David Kaonohiokala Peleiholani Jr. passes away, 1921.

Speaking of names, I wonder how many Peleiholani are now Pele.

nupepa

MY DEAR CHILD HAS GONE.

David Kaonohiokala Peleiholani

Mr. Editor of the Kuokoa, Aloha amongst us:—Please allow me once again some open space of the Pride of the Lahui, for my sad offering placed above, so that all of the family from Hawaii to Niihau will see our lei, David Kaonohi Peleiholani, shortened to D. K. Pele Jr., [left this] life in America.

In the happiness of this life and the enjoyment, one becomes dejected when you had not expected sad news would arrive.

The telegraph of Puuloa informed me, “your son, David Kaonohi Pele, died at the navy hospital in America on the 26th of February, 1921, because he had persistent pneumonia for six weeks. Auwe, my sorrow for you! Auwe what anguish!

I thought of my later days with you, my hiapo, for I saw how you help me while you were in front of me, and so…

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Law on naming, 1863.

And more on the regulation of names.

nupepa

Pertaining to Names.

Because we come across all sorts of names, and because we believe that the Law passed on the 24th of August, 1860; that being the Law called, “An Act to regulate names” [“He Kanawai e hooponopono ana i na inoa”] has not been followed, therefore, we wanted to discuss this Important matter with our friends. So that our friends do not fail to recognize this, we print the aforementioned Law, and here it is:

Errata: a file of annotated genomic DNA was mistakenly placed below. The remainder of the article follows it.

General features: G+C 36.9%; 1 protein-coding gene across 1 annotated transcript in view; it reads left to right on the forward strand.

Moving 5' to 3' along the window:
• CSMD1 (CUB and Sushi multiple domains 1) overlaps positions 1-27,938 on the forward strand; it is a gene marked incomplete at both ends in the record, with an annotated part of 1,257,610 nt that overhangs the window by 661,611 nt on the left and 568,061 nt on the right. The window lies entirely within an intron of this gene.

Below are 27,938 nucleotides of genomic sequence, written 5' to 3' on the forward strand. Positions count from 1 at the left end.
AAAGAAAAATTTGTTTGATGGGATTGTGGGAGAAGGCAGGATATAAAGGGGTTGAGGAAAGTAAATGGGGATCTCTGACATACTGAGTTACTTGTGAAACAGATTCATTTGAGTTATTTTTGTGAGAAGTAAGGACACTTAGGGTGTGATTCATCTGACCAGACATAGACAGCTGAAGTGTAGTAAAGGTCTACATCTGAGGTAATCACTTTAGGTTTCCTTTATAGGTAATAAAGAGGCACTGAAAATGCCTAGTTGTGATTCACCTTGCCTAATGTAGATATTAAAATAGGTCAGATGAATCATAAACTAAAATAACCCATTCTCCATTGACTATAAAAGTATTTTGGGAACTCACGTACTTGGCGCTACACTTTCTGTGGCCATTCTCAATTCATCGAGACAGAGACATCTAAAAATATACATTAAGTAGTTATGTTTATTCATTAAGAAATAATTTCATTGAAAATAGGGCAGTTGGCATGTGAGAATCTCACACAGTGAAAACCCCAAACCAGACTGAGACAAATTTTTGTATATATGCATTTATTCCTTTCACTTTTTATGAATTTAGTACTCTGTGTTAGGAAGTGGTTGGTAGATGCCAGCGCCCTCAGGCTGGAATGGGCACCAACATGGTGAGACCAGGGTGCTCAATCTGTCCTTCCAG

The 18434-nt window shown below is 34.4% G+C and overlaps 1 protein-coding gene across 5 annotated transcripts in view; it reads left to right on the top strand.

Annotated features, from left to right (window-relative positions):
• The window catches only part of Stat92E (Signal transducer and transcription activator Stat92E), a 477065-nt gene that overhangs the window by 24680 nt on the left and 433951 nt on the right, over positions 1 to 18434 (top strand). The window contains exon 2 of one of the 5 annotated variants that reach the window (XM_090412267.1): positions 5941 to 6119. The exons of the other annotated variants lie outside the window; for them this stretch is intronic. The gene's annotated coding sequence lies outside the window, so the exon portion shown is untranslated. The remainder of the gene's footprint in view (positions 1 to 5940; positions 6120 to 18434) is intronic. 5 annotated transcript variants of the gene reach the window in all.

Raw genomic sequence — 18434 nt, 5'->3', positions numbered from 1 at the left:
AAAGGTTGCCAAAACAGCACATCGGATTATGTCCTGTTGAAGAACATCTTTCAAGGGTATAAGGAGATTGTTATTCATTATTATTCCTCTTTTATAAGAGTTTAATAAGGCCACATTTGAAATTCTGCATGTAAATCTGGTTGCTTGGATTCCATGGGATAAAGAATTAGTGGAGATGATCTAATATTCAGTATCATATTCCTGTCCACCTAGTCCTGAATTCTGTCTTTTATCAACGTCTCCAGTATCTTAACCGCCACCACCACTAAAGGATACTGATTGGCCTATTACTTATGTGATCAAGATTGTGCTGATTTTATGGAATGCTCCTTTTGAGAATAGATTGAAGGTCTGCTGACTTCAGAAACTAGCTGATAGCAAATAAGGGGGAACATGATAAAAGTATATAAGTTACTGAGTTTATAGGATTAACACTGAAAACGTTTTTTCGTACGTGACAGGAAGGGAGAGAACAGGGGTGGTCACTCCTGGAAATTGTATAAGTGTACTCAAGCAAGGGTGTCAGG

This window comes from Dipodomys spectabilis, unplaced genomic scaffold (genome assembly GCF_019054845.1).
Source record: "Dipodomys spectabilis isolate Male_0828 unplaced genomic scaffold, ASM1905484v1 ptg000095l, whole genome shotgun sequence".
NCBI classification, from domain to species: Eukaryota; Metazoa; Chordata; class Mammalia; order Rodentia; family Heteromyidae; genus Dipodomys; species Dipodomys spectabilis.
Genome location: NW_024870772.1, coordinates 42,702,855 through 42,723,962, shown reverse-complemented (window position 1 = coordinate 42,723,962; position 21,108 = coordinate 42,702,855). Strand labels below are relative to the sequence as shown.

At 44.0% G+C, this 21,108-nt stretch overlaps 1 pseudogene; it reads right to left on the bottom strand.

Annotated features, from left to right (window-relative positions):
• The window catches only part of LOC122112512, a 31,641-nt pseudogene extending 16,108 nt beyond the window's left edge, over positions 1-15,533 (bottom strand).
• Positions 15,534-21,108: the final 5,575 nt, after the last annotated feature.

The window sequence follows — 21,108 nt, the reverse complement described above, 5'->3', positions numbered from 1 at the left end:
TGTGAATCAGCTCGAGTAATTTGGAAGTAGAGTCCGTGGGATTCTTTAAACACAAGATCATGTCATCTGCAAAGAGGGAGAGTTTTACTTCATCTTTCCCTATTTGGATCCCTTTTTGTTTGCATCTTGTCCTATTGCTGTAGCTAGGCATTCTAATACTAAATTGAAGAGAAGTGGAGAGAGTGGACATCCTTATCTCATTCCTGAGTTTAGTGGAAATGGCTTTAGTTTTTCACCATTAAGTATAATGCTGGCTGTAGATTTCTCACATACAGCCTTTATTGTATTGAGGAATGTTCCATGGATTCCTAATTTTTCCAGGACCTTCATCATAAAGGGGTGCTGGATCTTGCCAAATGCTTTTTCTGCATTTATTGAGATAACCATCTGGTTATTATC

AN ACT
TO REGULATE NAMES.

Be it enacted, By the King, the Nobles and Representatives of the Hawaiian Islands, in Legislative Council assembled:

Section 1. All married women now living, and all that may be married hereafter on these Islands, shall, from and after the passage of this Act, adopt the names o f their husbands as a family  name.

Section 2. All children born in wedlock after the passage of this Act…

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Law on naming, 1860.

AN ACT
TO REGULATE NAMES.

Be it Enacted, By the King, the Nobles and Representatives of the Hawaiian Islands, in Legislative Council assembled: